Gentle parenting is a alternative approach to bringing up children, centred around understanding, empathy and respect.
Parenting styles are often widely debated, as they can range from the strict methods of tiger parents, to the more relaxed approach of permissive parents and therapeutic parents, among others. Here we look at the aspects of gentle parenting, and how it affects both adults and children.
What is gentle parenting?
Gentle parenting is a peaceful and positive approach to parenting that is different from the traditional authoritarian ‘old school’ parenting style.
It is a parenting mind-set characterised by empathy, respect, understanding and boundaries.
Often ‘gentle parenting’ is used interchangeable with the idea of ‘attachment parenting’, however the two parenting style are slightly different, but can be used alongside one another.
Gentle parenting is a parenting style that promotes a relationship with your children based on willingness and choices, rather than demands and rules made by a parent.
It teaches children to do what is good by using positivity and patience, rather than fear or punishment.
Parenting expert Sarah Ockwell-Smith is an advocate of gentle parenting and author of The Gentle Parenting Book.
Sarah says: ‘Gentle parenting isn’t really about using specific methods. It’s about an ethos and completely changing the way you think. It’s more a way of being than a way of doing. Approaching any and all parenting situations with empathy for the child and trying to understand the reasonings behind their behaviour, working together to change it positively and accepting what cannot be changed.’
How do I use gentle parenting?
Parents should try to follow the four key principles of gentle parenting:
Gentle parenting through empathy
Parenting while always being aware of your child’s feelings and needs.
Difficult parenting situations typically occur when a child is misunderstood. Rather than dismissing a child as ‘manipulative’ or ‘naughty’, a parent should instead try to understand the cause of the child’s misbehaviour.
By addressing the root cause of the bad behaviour, a parent can eliminate this occurring in the future.
Respecting your child as an adult is another key characteristic of gentle parenting. Usually parents feel the needs to set rules and demands – telling a child what to do and what not to do.
However, the gentle parenting requires respect to be earned through parents respecting their child’s feelings and personalities, and over time a child will learn to respect their parent.
The gentle parenting technique understands that children as not fully developed and therefore do not have the same control over their behaviour. With this in mind, parents need to change their expectations of what is ‘normal’ or bad behaviour. This is important when a child is having a temper-tantrum, or having trouble sleeping.
This understanding also requires a parent to understand their own behaviour. For example, when they feel the need to be aggressive towards their child by shouting or raising their voice. Modifying our own behaviour is key to being a role model for children to follow.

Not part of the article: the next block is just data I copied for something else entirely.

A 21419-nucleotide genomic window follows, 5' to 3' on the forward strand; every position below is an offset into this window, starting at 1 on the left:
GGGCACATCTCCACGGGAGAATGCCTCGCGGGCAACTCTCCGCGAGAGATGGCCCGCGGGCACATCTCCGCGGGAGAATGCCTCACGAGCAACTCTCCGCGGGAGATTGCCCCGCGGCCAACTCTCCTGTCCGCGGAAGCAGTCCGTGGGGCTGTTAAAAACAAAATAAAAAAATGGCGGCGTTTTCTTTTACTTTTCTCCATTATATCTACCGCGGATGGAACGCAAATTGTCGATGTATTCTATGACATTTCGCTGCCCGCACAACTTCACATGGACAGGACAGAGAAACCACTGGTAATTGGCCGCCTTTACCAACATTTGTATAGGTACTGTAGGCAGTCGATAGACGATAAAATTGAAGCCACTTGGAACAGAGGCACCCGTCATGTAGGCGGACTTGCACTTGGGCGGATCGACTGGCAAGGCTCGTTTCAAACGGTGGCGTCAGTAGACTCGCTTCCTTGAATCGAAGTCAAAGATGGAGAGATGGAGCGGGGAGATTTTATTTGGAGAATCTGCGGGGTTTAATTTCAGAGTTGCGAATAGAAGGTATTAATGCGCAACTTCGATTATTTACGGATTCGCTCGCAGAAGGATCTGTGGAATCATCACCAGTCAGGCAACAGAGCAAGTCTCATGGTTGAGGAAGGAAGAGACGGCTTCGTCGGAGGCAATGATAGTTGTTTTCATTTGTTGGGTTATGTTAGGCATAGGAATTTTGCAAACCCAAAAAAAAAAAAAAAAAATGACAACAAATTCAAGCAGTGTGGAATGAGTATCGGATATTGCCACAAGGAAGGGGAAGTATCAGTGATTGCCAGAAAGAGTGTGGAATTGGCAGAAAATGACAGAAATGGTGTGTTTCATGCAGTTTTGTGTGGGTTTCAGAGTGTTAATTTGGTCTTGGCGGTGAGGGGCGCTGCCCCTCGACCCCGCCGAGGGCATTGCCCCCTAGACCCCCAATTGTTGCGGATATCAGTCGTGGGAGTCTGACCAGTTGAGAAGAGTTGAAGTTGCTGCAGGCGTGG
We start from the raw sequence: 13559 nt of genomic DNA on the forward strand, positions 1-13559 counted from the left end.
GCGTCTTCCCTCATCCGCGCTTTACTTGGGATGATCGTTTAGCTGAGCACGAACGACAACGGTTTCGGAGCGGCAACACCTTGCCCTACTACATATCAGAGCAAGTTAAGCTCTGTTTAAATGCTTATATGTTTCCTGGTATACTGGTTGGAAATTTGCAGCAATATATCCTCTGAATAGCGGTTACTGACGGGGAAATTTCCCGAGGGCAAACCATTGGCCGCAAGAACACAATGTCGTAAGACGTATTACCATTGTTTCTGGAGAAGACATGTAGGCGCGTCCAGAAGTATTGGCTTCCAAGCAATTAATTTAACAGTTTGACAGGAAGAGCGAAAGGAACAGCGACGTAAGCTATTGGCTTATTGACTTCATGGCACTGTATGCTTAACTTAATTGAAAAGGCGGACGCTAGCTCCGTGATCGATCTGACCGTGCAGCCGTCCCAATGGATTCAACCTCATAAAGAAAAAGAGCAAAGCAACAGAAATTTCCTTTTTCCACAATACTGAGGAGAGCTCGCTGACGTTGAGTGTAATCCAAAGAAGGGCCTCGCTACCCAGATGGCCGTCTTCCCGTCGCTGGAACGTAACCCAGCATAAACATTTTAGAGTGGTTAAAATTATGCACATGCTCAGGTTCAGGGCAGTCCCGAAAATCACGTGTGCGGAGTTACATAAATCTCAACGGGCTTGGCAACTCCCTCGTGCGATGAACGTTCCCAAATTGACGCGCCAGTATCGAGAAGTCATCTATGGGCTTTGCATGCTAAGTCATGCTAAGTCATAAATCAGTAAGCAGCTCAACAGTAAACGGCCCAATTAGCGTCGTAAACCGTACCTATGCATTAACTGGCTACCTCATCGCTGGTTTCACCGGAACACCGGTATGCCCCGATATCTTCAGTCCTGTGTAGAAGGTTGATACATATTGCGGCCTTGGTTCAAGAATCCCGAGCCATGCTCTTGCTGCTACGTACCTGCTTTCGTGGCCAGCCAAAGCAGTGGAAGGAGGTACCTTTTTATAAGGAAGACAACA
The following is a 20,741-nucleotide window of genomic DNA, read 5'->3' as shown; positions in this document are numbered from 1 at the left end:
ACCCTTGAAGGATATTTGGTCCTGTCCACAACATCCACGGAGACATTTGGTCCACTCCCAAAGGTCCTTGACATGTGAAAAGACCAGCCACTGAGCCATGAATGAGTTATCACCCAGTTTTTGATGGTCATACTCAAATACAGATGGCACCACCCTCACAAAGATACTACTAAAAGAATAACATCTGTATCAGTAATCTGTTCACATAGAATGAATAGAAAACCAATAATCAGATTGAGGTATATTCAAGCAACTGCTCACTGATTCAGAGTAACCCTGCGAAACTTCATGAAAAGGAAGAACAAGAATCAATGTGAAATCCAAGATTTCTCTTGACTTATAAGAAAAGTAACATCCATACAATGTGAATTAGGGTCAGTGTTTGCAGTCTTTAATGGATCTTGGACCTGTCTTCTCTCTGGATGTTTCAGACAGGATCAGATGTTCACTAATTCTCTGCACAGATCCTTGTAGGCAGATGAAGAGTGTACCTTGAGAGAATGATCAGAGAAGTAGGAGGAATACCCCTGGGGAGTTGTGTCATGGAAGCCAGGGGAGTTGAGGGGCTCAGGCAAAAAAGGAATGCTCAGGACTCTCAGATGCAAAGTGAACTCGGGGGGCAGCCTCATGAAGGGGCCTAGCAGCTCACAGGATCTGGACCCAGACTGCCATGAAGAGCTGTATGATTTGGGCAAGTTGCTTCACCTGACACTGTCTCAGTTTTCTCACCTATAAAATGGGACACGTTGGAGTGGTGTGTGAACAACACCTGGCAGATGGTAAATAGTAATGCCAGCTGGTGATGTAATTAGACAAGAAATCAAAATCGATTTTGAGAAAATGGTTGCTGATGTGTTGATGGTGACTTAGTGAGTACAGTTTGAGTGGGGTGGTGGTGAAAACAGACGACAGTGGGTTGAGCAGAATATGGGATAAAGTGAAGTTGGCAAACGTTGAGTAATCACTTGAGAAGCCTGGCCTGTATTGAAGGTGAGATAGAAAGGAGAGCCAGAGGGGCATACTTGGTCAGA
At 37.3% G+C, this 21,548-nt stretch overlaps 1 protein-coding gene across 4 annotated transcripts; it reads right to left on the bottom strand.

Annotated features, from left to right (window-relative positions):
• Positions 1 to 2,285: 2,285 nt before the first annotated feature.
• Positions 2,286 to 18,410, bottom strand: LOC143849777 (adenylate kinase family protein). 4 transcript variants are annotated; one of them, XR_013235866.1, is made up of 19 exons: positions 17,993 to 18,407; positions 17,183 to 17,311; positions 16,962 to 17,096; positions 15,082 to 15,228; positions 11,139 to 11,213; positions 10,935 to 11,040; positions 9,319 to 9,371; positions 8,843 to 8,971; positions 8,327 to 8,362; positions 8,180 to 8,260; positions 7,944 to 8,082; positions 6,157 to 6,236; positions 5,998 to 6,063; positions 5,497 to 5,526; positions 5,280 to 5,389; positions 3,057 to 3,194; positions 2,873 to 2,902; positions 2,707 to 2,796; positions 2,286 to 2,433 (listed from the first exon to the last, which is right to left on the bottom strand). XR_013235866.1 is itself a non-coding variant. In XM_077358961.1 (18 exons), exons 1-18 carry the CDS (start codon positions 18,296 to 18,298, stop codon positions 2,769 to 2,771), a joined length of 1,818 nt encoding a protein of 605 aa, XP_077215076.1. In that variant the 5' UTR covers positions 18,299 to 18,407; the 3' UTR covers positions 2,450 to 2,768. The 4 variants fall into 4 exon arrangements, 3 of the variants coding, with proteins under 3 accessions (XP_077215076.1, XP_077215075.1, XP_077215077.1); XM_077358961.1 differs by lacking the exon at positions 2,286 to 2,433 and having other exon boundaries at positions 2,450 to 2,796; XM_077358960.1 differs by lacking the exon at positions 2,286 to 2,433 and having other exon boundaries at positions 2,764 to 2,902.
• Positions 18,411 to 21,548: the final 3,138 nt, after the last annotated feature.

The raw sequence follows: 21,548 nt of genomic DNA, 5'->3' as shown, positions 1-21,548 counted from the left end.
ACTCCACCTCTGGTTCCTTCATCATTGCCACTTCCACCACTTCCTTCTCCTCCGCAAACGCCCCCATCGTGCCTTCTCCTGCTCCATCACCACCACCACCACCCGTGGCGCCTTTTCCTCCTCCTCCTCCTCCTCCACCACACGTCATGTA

Sarah says: ‘Remember, we are our child’s greatest teacher. Stop and ask yourself if how you’re behaving is really what you want to teach your child – e.g. if they have done something inappropriate do you really want to shout at them or punish them (teaching them that yelling is how to resolve situations) or do you want to teach them how to stay calm and problem solve?’
There is a myth that gentle parenting is the same as permissive parenting – allowing children to get away with anything. However, boundaries play a crucial role. Boundaries are not about endless lists of rules or regulations – rather boundaries are about teaching children a better way of doing things.
Sarah says: ‘Really boundaries are just a set of family rules. It’s important to decide these mindfully, in conversation with your partner or co-parent. Also involving others who will care for the child. It’s better to go with fewer rules, but ones that really matter to your and ones you know you will stick to, than have an exhaustive and overwhelming list that nobody will stick to.’
Does gentle parenting work?
Sarah says: ‘Yes – of course it works. In fact, if you look at every piece of psychological research ever done into the effectiveness of different parenting methods, there is always one style that comes out on top. That is authoritative parenting – authoritative is essentially the technical term for gentle parenting.
It may not work in the way many expect though. We expect quick fixes in our society today and parenting just doesn’t work like that, you’re raising human beings, not building flat pack furniture. You just don’t get results in an afternoon.’
Are there any drawbacks to gentle parenting?
Sarah says: ‘It’s hard work! Lots of people think being a gentle parent means being permissive and letting your little darlings get away with anything. That really isn’t true – families will have many rules and boundaries and well planned routines. It takes a lot of effort, both physically and emotionally and if you don’t take care of your own needs, it can be easy to burn out.
The other potential drawback is gentle parenting requires parents to delve into their own upbringings. To understand why they behave in the way they do and to identify and work with anything that triggers them from their past. In a way it’s like self-directed therapy.’